Ocean was a sailing ship built in 1808 at Whitby, England.
Under the command of Samuel Remmington she sailed from Spithead, England, on 21 August 1817, and arrived at Port Jackson on 10 January 1818. She transported 180 male convicts, none of whom died on the voyage.
Ocean left Port Jackson on 15 February bound for Batavia.
Under the command of William Harrison, Ocean sailed from Portsmouth on 24 April 1823, and arrived at Port Jackson on 27 August 1823. She transported 173 male convicts, six of whom died on the voyage.
Ocean left Port Jackson in February 1824 bound for London. While en route she encountered a large gale and she lost her live stock overboard. She also rescued the crew of the whaler Arab, before Arab sank. Ocean went to Saint Helena to undertake repairs and buy provisions. She arrived in London in 1825.
Citations and references
Bateson, Charles (1959). The Convict Ships. Brown, Son & Ferguson. OCLC3778075.
Hackman, Rowan (2001) Ships of the East India Company. (Gravesend, Kent: World Ship Society). ISBN 0-905617-96-7
Captain Andrew Patton sailed Ocean for Bombay and China. He had been captain of the company's previous Ocean, which had wrecked in 1797. Because the French Revolutionary Wars were still on going, Patton received a letter of marque, which was dated 10 December 1800.
Ocean left Portsmouth on 9 January 1801 and reached on 22 May. From there she sailed for China. She reached Whampoa on 6 October. On the return leg she crossed the Second Bar on 7 December. She arrived at Saint Helena on 12 April 1802, and The Downs on 10 June.
On Ocean's second voyage, Patton was again her captain and he left The Downs on 13 October 1802 for the Cape of Good Hope, Madras, Bombay and China. After the resumption of war with France in 1803, Patton posthumously received a new letter of marque dated 1 July 1803 for the same vessel, with a crew of 140 men and 36 guns. Patton died at Bombay in June 1803; Ocean's first lieutenant, John Christian Lochner, became captain and it was he that commanded her at the battle of Pulo Aura. Ocean reached Britain on 15 August 1804.
"Ocean" (stylized as "OCEAN") is the 37th Japanese single by South Korean pop duo Tohoshinki. It was released on June 12, 2013 by Avex Trax as the first single from their seventh Japanese studio album, Tree (2014). Written and produced by Shinjiroh Inoue, "Ocean" was released in three editions – a CD+DVD version, a CD-only version, and a Bigeast Board edition.
The single sold 88,428 copies on its first day of release, and 116,782 copies by its second, breaking a new record for the group. "Ocean" landed at number two on the weekly Oricon Singles Chart by selling 140,872 copies, and was certified gold by the Recording Industry Association of Japan (RIAJ). Charting for over nine months, "Ocean" has reported sales of 159,163 according to the Oricon.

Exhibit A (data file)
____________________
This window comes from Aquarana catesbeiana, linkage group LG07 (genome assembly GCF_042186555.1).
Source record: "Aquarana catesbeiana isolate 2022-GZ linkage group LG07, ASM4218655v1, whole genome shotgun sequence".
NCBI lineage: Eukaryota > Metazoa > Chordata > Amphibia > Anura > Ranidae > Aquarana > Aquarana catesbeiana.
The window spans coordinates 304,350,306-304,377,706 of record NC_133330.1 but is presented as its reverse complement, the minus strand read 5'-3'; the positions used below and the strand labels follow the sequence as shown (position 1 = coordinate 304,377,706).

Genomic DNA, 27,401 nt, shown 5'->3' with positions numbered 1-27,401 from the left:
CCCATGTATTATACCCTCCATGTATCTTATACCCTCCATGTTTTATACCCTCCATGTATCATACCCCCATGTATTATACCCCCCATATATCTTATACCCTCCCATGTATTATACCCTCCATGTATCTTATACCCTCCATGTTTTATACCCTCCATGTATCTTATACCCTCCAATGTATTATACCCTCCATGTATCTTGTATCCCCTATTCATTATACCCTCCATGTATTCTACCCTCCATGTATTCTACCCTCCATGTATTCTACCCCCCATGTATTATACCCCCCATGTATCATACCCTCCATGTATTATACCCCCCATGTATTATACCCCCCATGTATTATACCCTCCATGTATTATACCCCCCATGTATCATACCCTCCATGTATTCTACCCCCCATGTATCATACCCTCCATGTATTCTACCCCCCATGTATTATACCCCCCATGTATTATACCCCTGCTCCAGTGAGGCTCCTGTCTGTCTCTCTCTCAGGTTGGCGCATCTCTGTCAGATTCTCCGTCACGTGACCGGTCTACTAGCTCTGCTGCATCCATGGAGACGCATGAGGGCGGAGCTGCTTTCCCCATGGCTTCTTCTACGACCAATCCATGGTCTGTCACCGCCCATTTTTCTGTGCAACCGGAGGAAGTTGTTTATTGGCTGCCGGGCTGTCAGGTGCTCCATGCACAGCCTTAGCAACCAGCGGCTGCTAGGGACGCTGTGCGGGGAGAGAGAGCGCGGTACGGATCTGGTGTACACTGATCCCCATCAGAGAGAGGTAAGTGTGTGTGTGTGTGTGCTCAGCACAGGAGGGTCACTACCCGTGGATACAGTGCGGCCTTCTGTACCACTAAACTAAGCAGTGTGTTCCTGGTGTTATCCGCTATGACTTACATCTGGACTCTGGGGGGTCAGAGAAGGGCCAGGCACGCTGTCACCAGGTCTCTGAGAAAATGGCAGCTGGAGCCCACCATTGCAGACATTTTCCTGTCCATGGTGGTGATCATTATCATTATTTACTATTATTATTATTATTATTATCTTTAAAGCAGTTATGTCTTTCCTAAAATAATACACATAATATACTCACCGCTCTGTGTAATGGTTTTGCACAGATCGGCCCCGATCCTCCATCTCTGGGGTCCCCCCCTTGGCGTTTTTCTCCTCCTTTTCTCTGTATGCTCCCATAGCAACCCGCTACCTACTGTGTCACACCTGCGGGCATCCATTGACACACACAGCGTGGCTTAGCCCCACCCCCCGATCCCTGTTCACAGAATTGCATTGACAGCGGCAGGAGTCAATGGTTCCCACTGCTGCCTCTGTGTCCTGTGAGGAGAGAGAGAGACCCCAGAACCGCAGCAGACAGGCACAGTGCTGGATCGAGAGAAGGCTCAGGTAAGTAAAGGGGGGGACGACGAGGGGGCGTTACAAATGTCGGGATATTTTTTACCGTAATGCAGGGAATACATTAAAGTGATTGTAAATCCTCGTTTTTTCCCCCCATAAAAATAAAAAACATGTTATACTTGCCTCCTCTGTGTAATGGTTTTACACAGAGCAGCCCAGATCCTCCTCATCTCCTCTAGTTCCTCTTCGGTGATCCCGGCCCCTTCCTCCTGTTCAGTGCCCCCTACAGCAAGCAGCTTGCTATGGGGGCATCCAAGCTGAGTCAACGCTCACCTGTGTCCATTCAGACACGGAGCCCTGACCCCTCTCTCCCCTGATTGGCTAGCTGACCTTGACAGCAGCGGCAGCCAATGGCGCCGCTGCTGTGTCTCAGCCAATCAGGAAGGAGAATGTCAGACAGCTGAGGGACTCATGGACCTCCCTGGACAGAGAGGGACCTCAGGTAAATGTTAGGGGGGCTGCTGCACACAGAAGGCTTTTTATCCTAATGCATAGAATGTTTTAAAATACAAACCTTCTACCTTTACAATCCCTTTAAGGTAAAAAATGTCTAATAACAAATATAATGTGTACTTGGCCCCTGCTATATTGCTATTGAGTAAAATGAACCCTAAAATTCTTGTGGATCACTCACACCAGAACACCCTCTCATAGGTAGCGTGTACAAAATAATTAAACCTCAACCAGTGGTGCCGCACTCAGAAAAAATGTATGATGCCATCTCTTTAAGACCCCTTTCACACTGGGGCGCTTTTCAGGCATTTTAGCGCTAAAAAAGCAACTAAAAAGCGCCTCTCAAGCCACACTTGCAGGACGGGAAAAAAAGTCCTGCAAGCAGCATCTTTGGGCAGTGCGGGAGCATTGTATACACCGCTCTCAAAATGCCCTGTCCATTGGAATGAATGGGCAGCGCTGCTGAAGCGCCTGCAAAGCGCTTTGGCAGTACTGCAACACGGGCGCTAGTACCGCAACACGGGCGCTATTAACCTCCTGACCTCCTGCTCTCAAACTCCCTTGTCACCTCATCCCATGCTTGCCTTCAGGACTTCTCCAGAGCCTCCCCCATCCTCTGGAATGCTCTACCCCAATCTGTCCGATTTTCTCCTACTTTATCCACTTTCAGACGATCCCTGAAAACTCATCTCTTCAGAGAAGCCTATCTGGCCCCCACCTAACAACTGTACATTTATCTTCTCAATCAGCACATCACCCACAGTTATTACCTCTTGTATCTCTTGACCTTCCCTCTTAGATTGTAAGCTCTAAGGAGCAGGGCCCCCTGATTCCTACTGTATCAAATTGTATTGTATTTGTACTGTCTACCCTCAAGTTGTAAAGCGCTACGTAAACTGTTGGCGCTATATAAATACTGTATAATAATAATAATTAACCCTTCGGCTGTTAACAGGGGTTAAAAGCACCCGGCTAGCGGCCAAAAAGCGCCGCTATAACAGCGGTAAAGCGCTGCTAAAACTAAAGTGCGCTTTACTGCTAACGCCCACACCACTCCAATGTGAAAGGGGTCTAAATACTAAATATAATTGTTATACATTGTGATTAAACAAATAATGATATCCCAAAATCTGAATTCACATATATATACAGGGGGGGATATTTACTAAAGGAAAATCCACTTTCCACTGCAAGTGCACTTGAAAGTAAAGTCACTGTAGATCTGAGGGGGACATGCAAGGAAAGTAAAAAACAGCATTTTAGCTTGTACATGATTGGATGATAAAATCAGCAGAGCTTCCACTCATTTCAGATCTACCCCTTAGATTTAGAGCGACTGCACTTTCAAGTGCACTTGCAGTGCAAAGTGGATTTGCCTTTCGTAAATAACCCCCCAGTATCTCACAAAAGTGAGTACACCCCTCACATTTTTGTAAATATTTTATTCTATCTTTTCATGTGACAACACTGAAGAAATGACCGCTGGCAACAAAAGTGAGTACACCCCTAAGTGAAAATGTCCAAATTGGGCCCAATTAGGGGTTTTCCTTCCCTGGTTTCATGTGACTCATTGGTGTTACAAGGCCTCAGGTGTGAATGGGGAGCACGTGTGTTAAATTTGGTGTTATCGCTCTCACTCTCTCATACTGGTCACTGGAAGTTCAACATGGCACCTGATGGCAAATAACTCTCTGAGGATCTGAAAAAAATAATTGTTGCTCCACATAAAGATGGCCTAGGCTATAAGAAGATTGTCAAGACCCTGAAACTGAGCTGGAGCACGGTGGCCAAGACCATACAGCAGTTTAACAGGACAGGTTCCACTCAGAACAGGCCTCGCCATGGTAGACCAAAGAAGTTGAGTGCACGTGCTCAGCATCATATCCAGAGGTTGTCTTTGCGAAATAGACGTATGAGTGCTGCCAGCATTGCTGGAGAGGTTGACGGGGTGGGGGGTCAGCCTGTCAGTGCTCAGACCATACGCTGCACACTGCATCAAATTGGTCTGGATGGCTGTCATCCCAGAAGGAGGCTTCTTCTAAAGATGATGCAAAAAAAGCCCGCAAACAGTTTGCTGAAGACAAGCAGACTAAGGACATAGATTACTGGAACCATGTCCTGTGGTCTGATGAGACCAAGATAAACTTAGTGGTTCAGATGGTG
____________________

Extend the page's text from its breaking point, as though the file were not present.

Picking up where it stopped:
"Ocean" was used as the June monthly theme song for five different Japanese variety shows, which include the daytime show PON!, the music show Music Dragon (ミュージックドラゴン), the game show Sore Ike! Game Panther! (それいけ!ゲームパンサー!), and Futtonda (フットンダ). The B-side track "Wedding Dress", written by Shirose and Shimada of White Jam, was used as the theme song for BeeTV's mobile drama, The Greatest Proposal (最上のプロポーズ).
The Hidden Gem, a deep sea mining vessel, has had a very tough week in Rotterdam... “OceanRebellion understands ‘RAPE’ is a terrible word, we do not use it lightly ... There’s no justification for doing it, just like rape,” the organisers of the protest stated in a release, demanding an end to deepsea mining. Stefanie Wels from Ocean Rebellion commented.
The motion received support from most countries, but GreenpeaceAotearoa seabed mining campaigner James Hita said New Zealand's government continued to fall behind the rest of the world in preserving oceans ... Hita said deepsea mining was one of the greatest threats facing the oceans, especially in the Pacific.
The motion received support from most countries, but GreenpeaceAotearoa seabed mining campaigner James Hita said New Zealand's government continued to fall behind the rest of the world in preserving oceans. He said deepsea mining was one of the greatest threats facing the oceans, especially in the Pacific.
The “total failure” of PNG’s controversial deep sea mining project Solwara 1 has spurred calls for a Pacific-wide moratorium on seabed mining for a decade ... Deep-sea mining to turn oceans into ‘new industrial frontier’ ... Deepsea mining has proven contentious wherever it has been proposed and trialled across the world.
Whether you’re into mining, energy or tourism, there are lots of reasons to explore space ... If there is a precedent, it lies at the bottom of the ocean. In 1974, the US government refused to recognise the exclusive mining rights of Deepsea Ventures to the seabed beyond the limits of national jurisdiction.
Whether you're into mining, energy or tourism, there are lots of reasons to explore space ...Moon Mining a StepCloser With New Lunar Soil Simulant ... If there is a precedent, it lies at the bottom of the ocean ... government refused to recognize the exclusive mining rights of Deepsea Ventures to the seabed beyond the limits of national jurisdiction.
The prospect of a deep sea "gold rush" opening a controversial new frontier for mining on the ocean floor has moved a step closer ... calls for monitoring of the seabed during any mining operation - though critics wonder if activity in the ocean depths can be policed.